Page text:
A word on empathy
I tend not to read the newspaper, which I know makes me sound disinterested or ignorant; or maybe both. But the only reason is that I still tend to absorb most of the important developments through other people and media. And I prefer to receive my news this way. However, I must admit that every now and then, I do come across reading that I find truly worthy. And, since I am already making confessions, I'll divulge that these are usually passed on from Jared; an avid newspaper reader.
Yesterday he handed me the iPad and said there was an article I might be interested in. "It's about empathy," he said. I was in.
It was an article in The Washington Post from June 15th of this year, written by Richard Morgan. It's title read 'Artificial concern for people in pain won't stop suicide. Radical empathy might.' I don't think I've ever resonated so profoundly with a statement in my life. These words speak directly to me.
Reading the article got me thinking about empathy and how people care; particularly in situations as frightening and fraught as suicide. It's not even that people pretend to care, it's that they think they are caring, but they aren't. Not in the way that will make someone truly feel supported. I'm not trying to cast blame. Not at all. I think it's an inherent problem, a language problem. One that needs to change. Morgan's article byline even said "Our language about suffering is suffused with cliches, and they don't help."
I ran into this roadblock early in my support of Jared. Words and statements that I thought were the right ones, were suddenly falling short. And even hurting him more. That's why it's so critical that we reframe what caring language is, and that we equip everyone with words that they know they can use safely and confidently to support someone.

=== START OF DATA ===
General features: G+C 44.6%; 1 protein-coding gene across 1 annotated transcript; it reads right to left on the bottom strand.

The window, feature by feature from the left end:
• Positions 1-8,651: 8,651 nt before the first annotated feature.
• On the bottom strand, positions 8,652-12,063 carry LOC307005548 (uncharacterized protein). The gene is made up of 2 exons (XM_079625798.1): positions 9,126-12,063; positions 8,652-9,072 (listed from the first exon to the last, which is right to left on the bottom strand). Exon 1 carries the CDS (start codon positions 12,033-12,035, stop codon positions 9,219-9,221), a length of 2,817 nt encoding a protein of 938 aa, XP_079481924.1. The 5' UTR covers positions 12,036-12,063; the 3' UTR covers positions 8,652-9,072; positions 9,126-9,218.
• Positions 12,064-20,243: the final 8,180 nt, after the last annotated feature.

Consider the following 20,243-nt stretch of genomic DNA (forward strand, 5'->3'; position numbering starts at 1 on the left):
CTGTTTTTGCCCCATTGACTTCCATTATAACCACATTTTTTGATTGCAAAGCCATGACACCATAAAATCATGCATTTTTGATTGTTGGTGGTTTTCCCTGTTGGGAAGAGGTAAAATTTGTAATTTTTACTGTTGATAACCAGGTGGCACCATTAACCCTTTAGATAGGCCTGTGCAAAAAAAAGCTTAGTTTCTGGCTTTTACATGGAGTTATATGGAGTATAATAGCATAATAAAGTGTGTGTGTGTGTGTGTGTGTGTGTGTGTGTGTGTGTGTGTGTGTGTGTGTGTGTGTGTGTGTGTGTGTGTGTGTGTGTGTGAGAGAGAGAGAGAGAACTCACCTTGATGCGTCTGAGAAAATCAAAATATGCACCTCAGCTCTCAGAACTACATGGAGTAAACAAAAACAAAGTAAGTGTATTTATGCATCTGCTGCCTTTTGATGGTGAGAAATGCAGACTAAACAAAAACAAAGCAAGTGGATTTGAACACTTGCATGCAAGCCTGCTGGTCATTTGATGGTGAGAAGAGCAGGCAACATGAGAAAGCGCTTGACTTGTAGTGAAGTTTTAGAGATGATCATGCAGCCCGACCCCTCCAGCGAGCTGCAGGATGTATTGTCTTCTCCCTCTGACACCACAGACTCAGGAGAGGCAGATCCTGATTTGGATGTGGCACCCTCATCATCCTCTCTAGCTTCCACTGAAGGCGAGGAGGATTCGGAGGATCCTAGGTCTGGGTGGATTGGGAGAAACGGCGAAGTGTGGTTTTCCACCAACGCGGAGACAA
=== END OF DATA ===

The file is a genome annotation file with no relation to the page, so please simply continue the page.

When I surveyed over 250 people earlier this year, I asked them to select statements from a list that they would find helpful if they were going through a tough time. The list included both cliches and language infused with pathos. Unsurprisingly, the cliches rated lowest; sometimes even at zero.
In Morgan's article, he discusses his own suicidal ideation which, for me, lends so much credibility to what he is saying about our need for more, real empathy. He knows, he has been there. The most important insights I gleaned from the article, that I want to share with you, are as follows:
Don't swat someones emotional angst away with meaningless statements. Morgan uses the example of someone trying to express their loneliness, only to be told the exact opposite - "You're not alone!". It's meaningless when someone feels genuinely lonely. Saying they are not will not suddenly make them feel less alone. It's like telling an anxious person not to worry. Or someone who is drowning, to just come up for breath. We need to let them know that even if they are lonely, that's okay. We will be right next to them as they work their way through this lonely period. It's okay to be lonely, it will not kill you. We will help you through this. Morgan says, "Empathy is not a cure for loneliness. It is merely a commitment to assert that other people's loneliness matters, that it is seen and heard and felt as much as possible."
The second is that being an empathetic person doesn't involve a switch. If you genuinely want to support someone, that support should be there every day. There is always an influx of support at a most critical time, but all pain lives on longer. It hangs over their lives like a cloud and this is when people need it most. They are most vulnerable in the weeks, months, years after tragedy and trauma. You can never be too empathetic, but you can be apathetic. Morgan says, "empathy should be a way of life and love; it should be our other oxygen." It's not enough to just say you care, or say you're there. You need to show it. You need to find words that truly show it. As Morgan highlights, "we need each other desperately all the time. That's what society means. That's what civilisation is."
I have always maintained that without empathy, there is no humanity. And I will continue sharing this message.